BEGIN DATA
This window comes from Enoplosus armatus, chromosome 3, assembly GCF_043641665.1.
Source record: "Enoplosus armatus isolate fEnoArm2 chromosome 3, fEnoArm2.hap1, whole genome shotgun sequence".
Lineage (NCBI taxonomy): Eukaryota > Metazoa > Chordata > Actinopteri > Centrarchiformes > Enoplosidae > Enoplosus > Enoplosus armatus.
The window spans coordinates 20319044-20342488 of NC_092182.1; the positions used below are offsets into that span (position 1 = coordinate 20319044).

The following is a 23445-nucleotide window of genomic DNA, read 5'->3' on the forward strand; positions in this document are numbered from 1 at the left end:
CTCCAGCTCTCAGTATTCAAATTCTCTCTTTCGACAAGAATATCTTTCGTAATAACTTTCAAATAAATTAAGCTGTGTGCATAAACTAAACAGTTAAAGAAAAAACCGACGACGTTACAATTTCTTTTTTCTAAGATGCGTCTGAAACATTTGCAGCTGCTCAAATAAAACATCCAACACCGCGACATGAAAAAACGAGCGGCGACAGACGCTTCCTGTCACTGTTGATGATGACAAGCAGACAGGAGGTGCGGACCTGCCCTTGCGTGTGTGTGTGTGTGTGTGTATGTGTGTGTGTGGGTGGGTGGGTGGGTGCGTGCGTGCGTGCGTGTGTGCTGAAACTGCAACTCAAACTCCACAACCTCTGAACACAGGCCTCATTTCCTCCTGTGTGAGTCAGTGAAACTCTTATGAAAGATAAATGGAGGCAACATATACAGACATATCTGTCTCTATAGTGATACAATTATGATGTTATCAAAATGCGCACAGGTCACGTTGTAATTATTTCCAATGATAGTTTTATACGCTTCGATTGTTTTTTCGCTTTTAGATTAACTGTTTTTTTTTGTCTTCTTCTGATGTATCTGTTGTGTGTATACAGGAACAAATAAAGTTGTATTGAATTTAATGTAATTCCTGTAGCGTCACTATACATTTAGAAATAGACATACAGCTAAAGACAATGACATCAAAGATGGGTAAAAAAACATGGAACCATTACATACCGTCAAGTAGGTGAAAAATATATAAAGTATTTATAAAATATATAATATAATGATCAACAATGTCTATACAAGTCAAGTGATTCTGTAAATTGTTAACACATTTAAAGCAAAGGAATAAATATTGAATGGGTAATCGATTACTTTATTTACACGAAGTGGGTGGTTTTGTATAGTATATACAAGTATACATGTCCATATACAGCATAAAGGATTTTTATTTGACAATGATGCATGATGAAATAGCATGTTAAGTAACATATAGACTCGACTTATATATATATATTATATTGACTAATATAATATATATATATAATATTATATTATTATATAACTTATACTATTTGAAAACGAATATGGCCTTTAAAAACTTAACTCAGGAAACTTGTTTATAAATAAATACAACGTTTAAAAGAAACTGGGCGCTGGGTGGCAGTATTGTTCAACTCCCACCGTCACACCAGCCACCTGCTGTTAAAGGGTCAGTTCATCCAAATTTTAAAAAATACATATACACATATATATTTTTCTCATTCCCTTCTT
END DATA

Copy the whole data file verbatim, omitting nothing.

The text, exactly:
This window comes from Enoplosus armatus, chromosome 3, assembly GCF_043641665.1.
Source record: "Enoplosus armatus isolate fEnoArm2 chromosome 3, fEnoArm2.hap1, whole genome shotgun sequence".
Lineage (NCBI taxonomy): Eukaryota > Metazoa > Chordata > Actinopteri > Centrarchiformes > Enoplosidae > Enoplosus > Enoplosus armatus.
The window spans coordinates 20319044-20342488 of NC_092182.1; the positions used below are offsets into that span (position 1 = coordinate 20319044).

The following is a 23445-nucleotide window of genomic DNA, read 5'->3' on the forward strand; positions in this document are numbered from 1 at the left end:
CTCCAGCTCTCAGTATTCAAATTCTCTCTTTCGACAAGAATATCTTTCGTAATAACTTTCAAATAAATTAAGCTGTGTGCATAAACTAAACAGTTAAAGAAAAAACCGACGACGTTACAATTTCTTTTTTCTAAGATGCGTCTGAAACATTTGCAGCTGCTCAAATAAAACATCCAACACCGCGACATGAAAAAACGAGCGGCGACAGACGCTTCCTGTCACTGTTGATGATGACAAGCAGACAGGAGGTGCGGACCTGCCCTTGCGTGTGTGTGTGTGTGTGTGTATGTGTGTGTGTGGGTGGGTGGGTGGGTGCGTGCGTGCGTGCGTGTGTGCTGAAACTGCAACTCAAACTCCACAACCTCTGAACACAGGCCTCATTTCCTCCTGTGTGAGTCAGTGAAACTCTTATGAAAGATAAATGGAGGCAACATATACAGACATATCTGTCTCTATAGTGATACAATTATGATGTTATCAAAATGCGCACAGGTCACGTTGTAATTATTTCCAATGATAGTTTTATACGCTTCGATTGTTTTTTCGCTTTTAGATTAACTGTTTTTTTTTGTCTTCTTCTGATGTATCTGTTGTGTGTATACAGGAACAAATAAAGTTGTATTGAATTTAATGTAATTCCTGTAGCGTCACTATACATTTAGAAATAGACATACAGCTAAAGACAATGACATCAAAGATGGGTAAAAAAACATGGAACCATTACATACCGTCAAGTAGGTGAAAAATATATAAAGTATTTATAAAATATATAATATAATGATCAACAATGTCTATACAAGTCAAGTGATTCTGTAAATTGTTAACACATTTAAAGCAAAGGAATAAATATTGAATGGGTAATCGATTACTTTATTTACACGAAGTGGGTGGTTTTGTATAGTATATACAAGTATACATGTCCATATACAGCATAAAGGATTTTTATTTGACAATGATGCATGATGAAATAGCATGTTAAGTAACATATAGACTCGACTTATATATATATATTATATTGACTAATATAATATATATATATAATATTATATTATTATATAACTTATACTATTTGAAAACGAATATGGCCTTTAAAAACTTAACTCAGGAAACTTGTTTATAAATAAATACAACGTTTAAAAGAAACTGGGCGCTGGGTGGCAGTATTGTTCAACTCCCACCGTCACACCAGCCACCTGCTGTTAAAGGGTCAGTTCATCCAAATTTTAAAAAATACATATACACATATATATTTTTCTCATTCCCTTCTT